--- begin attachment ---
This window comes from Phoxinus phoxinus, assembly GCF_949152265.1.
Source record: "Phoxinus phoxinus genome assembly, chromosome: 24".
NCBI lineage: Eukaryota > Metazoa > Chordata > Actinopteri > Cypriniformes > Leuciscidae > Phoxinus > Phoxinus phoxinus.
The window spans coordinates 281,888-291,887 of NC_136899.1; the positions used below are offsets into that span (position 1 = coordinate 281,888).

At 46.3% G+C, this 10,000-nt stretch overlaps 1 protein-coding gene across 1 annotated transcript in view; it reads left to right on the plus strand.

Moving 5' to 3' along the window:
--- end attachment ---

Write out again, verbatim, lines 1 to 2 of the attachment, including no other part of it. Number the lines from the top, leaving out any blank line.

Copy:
This window comes from Phoxinus phoxinus, assembly GCF_949152265.1.
Source record: "Phoxinus phoxinus genome assembly, chromosome: 24".